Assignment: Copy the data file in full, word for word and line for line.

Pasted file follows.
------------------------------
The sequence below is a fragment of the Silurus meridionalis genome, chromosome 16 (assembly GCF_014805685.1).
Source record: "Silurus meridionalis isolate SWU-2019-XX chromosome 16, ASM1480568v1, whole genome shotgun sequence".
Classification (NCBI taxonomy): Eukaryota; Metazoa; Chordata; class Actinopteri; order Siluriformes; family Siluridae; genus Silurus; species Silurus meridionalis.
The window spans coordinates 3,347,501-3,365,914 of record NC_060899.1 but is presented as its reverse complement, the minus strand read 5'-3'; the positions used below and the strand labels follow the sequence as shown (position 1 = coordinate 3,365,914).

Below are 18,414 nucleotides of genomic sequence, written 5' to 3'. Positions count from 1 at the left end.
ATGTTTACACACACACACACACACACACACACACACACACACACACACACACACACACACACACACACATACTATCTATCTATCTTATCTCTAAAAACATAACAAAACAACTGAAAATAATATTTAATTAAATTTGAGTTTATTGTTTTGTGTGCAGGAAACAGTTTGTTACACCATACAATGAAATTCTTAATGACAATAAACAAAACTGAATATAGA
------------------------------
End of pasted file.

The sequence below is a fragment of the Silurus meridionalis genome, chromosome 16 (assembly GCF_014805685.1).
Source record: "Silurus meridionalis isolate SWU-2019-XX chromosome 16, ASM1480568v1, whole genome shotgun sequence".
Classification (NCBI taxonomy): Eukaryota; Metazoa; Chordata; class Actinopteri; order Siluriformes; family Siluridae; genus Silurus; species Silurus meridionalis.
The window spans coordinates 3,347,501-3,365,914 of record NC_060899.1 but is presented as its reverse complement, the minus strand read 5'-3'; the positions used below and the strand labels follow the sequence as shown (position 1 = coordinate 3,365,914).

Below are 18,414 nucleotides of genomic sequence, written 5' to 3'. Positions count from 1 at the left end.
ATGTTTACACACACACACACACACACACACACACACACACACACACACACACACACACACACACACACATACTATCTATCTATCTTATCTCTAAAAACATAACAAAACAACTGAAAATAATATTTAATTAAATTTGAGTTTATTGTTTTGTGTGCAGGAAACAGTTTGTTACACCATACAATGAAATTCTTAATGACAATAAACAAAACTGAATATAGA